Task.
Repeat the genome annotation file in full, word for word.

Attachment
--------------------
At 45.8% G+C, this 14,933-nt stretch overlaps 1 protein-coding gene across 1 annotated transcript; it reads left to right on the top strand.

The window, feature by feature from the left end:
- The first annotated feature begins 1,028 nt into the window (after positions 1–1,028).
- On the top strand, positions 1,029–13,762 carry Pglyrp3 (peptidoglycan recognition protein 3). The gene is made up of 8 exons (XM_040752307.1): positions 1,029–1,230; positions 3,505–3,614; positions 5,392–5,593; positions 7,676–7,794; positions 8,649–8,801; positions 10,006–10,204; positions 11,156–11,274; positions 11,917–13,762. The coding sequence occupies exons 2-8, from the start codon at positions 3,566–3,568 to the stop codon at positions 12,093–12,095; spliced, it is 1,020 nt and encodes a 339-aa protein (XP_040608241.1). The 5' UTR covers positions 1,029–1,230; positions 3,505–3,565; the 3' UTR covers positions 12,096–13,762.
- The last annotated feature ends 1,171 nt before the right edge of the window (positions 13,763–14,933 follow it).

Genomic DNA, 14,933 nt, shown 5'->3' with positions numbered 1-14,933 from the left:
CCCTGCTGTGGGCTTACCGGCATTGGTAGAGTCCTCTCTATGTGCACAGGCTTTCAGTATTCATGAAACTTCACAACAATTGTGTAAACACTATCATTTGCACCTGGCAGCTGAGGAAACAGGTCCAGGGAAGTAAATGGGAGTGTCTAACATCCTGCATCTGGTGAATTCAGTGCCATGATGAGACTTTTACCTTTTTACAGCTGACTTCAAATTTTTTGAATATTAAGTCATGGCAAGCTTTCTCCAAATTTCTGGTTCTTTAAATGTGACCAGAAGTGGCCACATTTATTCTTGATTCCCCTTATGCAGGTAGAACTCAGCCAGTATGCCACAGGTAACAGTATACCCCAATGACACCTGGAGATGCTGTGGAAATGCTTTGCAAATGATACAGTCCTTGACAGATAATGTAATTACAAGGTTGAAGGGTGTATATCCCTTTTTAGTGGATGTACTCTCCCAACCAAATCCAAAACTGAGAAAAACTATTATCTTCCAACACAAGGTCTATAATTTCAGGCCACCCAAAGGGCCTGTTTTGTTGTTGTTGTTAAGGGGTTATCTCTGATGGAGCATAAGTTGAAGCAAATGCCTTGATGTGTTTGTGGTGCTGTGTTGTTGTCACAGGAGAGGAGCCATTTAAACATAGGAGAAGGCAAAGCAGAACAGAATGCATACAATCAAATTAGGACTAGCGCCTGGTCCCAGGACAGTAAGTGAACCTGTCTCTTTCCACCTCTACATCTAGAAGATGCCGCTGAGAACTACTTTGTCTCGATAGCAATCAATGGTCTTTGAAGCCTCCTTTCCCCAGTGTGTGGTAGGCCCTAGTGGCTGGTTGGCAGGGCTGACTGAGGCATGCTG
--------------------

At 45.8% G+C, this 14,933-nt stretch overlaps 1 protein-coding gene across 1 annotated transcript; it reads left to right on the top strand.

The window, feature by feature from the left end:
- The first annotated feature begins 1,028 nt into the window (after positions 1–1,028).
- On the top strand, positions 1,029–13,762 carry Pglyrp3 (peptidoglycan recognition protein 3). The gene is made up of 8 exons (XM_040752307.1): positions 1,029–1,230; positions 3,505–3,614; positions 5,392–5,593; positions 7,676–7,794; positions 8,649–8,801; positions 10,006–10,204; positions 11,156–11,274; positions 11,917–13,762. The coding sequence occupies exons 2-8, from the start codon at positions 3,566–3,568 to the stop codon at positions 12,093–12,095; spliced, it is 1,020 nt and encodes a 339-aa protein (XP_040608241.1). The 5' UTR covers positions 1,029–1,230; positions 3,505–3,565; the 3' UTR covers positions 12,096–13,762.
- The last annotated feature ends 1,171 nt before the right edge of the window (positions 13,763–14,933 follow it).

Genomic DNA, 14,933 nt, shown 5'->3' with positions numbered 1-14,933 from the left:
CCCTGCTGTGGGCTTACCGGCATTGGTAGAGTCCTCTCTATGTGCACAGGCTTTCAGTATTCATGAAACTTCACAACAATTGTGTAAACACTATCATTTGCACCTGGCAGCTGAGGAAACAGGTCCAGGGAAGTAAATGGGAGTGTCTAACATCCTGCATCTGGTGAATTCAGTGCCATGATGAGACTTTTACCTTTTTACAGCTGACTTCAAATTTTTTGAATATTAAGTCATGGCAAGCTTTCTCCAAATTTCTGGTTCTTTAAATGTGACCAGAAGTGGCCACATTTATTCTTGATTCCCCTTATGCAGGTAGAACTCAGCCAGTATGCCACAGGTAACAGTATACCCCAATGACACCTGGAGATGCTGTGGAAATGCTTTGCAAATGATACAGTCCTTGACAGATAATGTAATTACAAGGTTGAAGGGTGTATATCCCTTTTTAGTGGATGTACTCTCCCAACCAAATCCAAAACTGAGAAAAACTATTATCTTCCAACACAAGGTCTATAATTTCAGGCCACCCAAAGGGCCTGTTTTGTTGTTGTTGTTAAGGGGTTATCTCTGATGGAGCATAAGTTGAAGCAAATGCCTTGATGTGTTTGTGGTGCTGTGTTGTTGTCACAGGAGAGGAGCCATTTAAACATAGGAGAAGGCAAAGCAGAACAGAATGCATACAATCAAATTAGGACTAGCGCCTGGTCCCAGGACAGTAAGTGAACCTGTCTCTTTCCACCTCTACATCTAGAAGATGCCGCTGAGAACTACTTTGTCTCGATAGCAATCAATGGTCTTTGAAGCCTCCTTTCCCCAGTGTGTGGTAGGCCCTAGTGGCTGGTTGGCAGGGCTGACTGAGGCATGCTG